Now there is nothing more simple than that, we have just two choices and we, as individuals, have to decide which one is the right one for us – no one else, just US. After all, it is our life and how we choose to live it is no one else’s business but ours. But hang on a minute, it isn’t that simple is it? There are so many factors that we have to consider that can and do affect the choice we make and because we are individuals, these factors will be different for each and every one of us but basically it still does come down to quite a simple decision – we either (A) carry on smoking or (B) we stop.:eek:
Choice A is the ‘cop out’ because it is by far the easiest option. We just carry on as we are smoking our little heads off and hope and pray that one of the nasty, nay let us be perfectly honest, life threatening illnesses, that we are fully aware of, does not strike us. If we go this route, then may I suggest that one tightly rolls a few £10 notes up and then puts just one to your lips and then set fire to it. Makes you think doesn’t it but you may as well do it with your actual proper paper money as at least that doesn’t have the harmful chemicals and addictive nicotine in it!! Got you thinking has it? Would you honestly and truly if you didn’t have a cigarette and couldn’t get one, take to rolling a bank note up and trying to smoke it – somehow I think not but perhaps I am wrong but I doubt it.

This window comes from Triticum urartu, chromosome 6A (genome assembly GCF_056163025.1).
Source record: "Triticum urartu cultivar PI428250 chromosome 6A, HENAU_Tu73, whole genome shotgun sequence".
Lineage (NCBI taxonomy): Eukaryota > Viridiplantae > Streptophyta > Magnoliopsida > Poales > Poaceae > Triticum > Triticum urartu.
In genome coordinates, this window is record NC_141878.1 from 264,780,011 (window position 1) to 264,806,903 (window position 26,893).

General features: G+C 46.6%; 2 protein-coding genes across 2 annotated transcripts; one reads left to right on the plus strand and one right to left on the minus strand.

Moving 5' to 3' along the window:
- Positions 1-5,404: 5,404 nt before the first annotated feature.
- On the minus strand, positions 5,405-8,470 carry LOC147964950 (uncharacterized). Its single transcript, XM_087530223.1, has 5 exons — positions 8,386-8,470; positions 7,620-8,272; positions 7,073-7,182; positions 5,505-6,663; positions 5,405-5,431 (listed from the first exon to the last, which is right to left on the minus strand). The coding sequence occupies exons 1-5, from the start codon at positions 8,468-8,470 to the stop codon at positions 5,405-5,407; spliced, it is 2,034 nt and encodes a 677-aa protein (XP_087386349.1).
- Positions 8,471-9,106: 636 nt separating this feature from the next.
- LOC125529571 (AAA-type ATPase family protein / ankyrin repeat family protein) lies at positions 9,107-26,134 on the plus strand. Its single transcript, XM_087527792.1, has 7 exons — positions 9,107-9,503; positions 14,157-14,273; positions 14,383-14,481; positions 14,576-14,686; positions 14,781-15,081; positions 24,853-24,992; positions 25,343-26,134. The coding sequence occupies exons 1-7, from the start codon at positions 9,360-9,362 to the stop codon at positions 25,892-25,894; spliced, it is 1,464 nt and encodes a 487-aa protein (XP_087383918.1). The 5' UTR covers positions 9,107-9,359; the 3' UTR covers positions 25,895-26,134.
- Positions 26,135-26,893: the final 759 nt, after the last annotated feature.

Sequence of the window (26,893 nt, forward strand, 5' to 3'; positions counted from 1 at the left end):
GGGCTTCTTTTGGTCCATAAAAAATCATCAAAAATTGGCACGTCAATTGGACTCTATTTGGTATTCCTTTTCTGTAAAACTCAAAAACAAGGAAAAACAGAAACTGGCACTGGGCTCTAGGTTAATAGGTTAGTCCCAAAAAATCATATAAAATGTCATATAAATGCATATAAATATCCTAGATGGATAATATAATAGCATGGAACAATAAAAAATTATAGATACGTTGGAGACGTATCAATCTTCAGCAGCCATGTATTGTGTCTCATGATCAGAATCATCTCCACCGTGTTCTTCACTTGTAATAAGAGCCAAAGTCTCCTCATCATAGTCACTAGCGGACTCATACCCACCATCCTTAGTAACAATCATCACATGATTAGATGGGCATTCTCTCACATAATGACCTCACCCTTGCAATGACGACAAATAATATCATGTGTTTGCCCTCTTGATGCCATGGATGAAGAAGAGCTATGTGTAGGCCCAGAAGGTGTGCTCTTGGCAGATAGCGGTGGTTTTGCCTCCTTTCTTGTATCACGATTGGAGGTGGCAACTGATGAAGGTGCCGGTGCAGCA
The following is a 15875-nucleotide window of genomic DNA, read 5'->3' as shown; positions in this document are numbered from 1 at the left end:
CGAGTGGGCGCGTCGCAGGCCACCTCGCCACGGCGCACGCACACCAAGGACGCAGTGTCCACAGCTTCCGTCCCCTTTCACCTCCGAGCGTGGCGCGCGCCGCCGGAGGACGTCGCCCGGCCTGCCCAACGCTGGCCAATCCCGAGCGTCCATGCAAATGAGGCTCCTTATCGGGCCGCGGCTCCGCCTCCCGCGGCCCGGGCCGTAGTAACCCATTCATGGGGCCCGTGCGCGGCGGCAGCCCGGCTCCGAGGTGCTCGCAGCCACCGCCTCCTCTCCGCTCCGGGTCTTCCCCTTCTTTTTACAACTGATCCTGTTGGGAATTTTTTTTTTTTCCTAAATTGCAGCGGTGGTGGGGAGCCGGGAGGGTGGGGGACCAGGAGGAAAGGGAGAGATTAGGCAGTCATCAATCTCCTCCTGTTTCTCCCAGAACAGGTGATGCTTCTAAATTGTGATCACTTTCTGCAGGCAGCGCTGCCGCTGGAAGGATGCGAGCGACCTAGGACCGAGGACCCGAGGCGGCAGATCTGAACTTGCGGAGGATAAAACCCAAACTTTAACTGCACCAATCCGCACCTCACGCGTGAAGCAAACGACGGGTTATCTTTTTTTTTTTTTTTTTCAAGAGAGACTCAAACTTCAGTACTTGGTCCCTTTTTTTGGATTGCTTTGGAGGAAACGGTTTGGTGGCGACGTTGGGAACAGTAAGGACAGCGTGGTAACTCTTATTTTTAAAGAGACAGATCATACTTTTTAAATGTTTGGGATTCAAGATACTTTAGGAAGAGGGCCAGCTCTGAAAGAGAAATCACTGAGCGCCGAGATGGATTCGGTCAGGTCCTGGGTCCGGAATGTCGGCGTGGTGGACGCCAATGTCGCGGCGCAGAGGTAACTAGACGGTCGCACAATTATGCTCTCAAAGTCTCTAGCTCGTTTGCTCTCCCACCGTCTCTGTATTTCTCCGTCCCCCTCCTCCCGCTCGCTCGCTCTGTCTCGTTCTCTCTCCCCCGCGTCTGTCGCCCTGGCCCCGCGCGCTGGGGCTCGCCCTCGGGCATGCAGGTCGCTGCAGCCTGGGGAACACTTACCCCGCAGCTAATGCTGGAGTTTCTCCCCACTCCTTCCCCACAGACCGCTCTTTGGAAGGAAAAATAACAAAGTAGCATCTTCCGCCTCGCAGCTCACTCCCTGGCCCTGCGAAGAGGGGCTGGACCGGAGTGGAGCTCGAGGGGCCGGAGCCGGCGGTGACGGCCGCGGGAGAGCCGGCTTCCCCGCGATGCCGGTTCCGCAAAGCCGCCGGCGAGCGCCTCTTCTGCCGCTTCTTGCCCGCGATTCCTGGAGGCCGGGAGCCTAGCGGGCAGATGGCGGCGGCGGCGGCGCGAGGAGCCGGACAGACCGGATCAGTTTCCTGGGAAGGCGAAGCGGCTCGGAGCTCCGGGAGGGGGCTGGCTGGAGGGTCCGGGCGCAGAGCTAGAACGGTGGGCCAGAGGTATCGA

Choice B is the one remaining and truth be told only other choice. Do we or don’t we? Should we or shall we? Can we and will we? This list could be endless but if we take this option/choice then what can we achieve? A healthy life for a start and if that isn’t a good enough reason on its own then howse about a chance to live for longer to see our children and their children grow up. I personally think that for those lucky enough to have both children and grandchildren, option B is the only way to go! As someone who has neither, for me it is the thought of what would happen to my dogs should I die too soon! Then there is the extra money that we would have – wouldn’t we all like to have extra cash to spend ‘cos I know I would!
There are so many things that can and will influence our decision – only we can make that decision in the same way that we made the decision to start and carry on smoking. But whichever choice is made, it is most definitely our choice and one that we have to think very long and very hard about.
My week has been, not to put too finer point on it, absolutely awful. I have had three different quit dates and not succeeded on any of them but I still want to stop and perhaps by reading my own ramblings I will get there. Hope so and hope to share my journey with you all and I may even help one or two, as well as myself, along the way which is a truly wonderful thought.